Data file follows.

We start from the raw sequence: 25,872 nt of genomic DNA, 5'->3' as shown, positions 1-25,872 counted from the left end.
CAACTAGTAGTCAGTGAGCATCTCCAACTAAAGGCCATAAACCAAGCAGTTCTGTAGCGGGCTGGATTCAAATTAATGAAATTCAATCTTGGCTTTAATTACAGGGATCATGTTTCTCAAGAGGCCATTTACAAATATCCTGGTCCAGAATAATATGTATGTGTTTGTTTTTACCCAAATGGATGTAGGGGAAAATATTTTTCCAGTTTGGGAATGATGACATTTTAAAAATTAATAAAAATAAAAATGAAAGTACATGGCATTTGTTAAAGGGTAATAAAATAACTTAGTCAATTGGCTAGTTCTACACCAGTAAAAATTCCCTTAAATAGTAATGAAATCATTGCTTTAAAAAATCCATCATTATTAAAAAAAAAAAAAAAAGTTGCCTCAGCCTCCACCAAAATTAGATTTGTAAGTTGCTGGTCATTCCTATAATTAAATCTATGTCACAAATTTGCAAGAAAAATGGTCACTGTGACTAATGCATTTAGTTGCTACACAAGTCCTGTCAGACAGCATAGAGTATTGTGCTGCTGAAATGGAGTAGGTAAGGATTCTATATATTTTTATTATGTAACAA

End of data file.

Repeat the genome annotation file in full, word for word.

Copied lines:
We start from the raw sequence: 25,872 nt of genomic DNA, 5'->3' as shown, positions 1-25,872 counted from the left end.
CAACTAGTAGTCAGTGAGCATCTCCAACTAAAGGCCATAAACCAAGCAGTTCTGTAGCGGGCTGGATTCAAATTAATGAAATTCAATCTTGGCTTTAATTACAGGGATCATGTTTCTCAAGAGGCCATTTACAAATATCCTGGTCCAGAATAATATGTATGTGTTTGTTTTTACCCAAATGGATGTAGGGGAAAATATTTTTCCAGTTTGGGAATGATGACATTTTAAAAATTAATAAAAATAAAAATGAAAGTACATGGCATTTGTTAAAGGGTAATAAAATAACTTAGTCAATTGGCTAGTTCTACACCAGTAAAAATTCCCTTAAATAGTAATGAAATCATTGCTTTAAAAAATCCATCATTATTAAAAAAAAAAAAAAAAGTTGCCTCAGCCTCCACCAAAATTAGATTTGTAAGTTGCTGGTCATTCCTATAATTAAATCTATGTCACAAATTTGCAAGAAAAATGGTCACTGTGACTAATGCATTTAGTTGCTACACAAGTCCTGTCAGACAGCATAGAGTATTGTGCTGCTGAAATGGAGTAGGTAAGGATTCTATATATTTTTATTATGTAACAA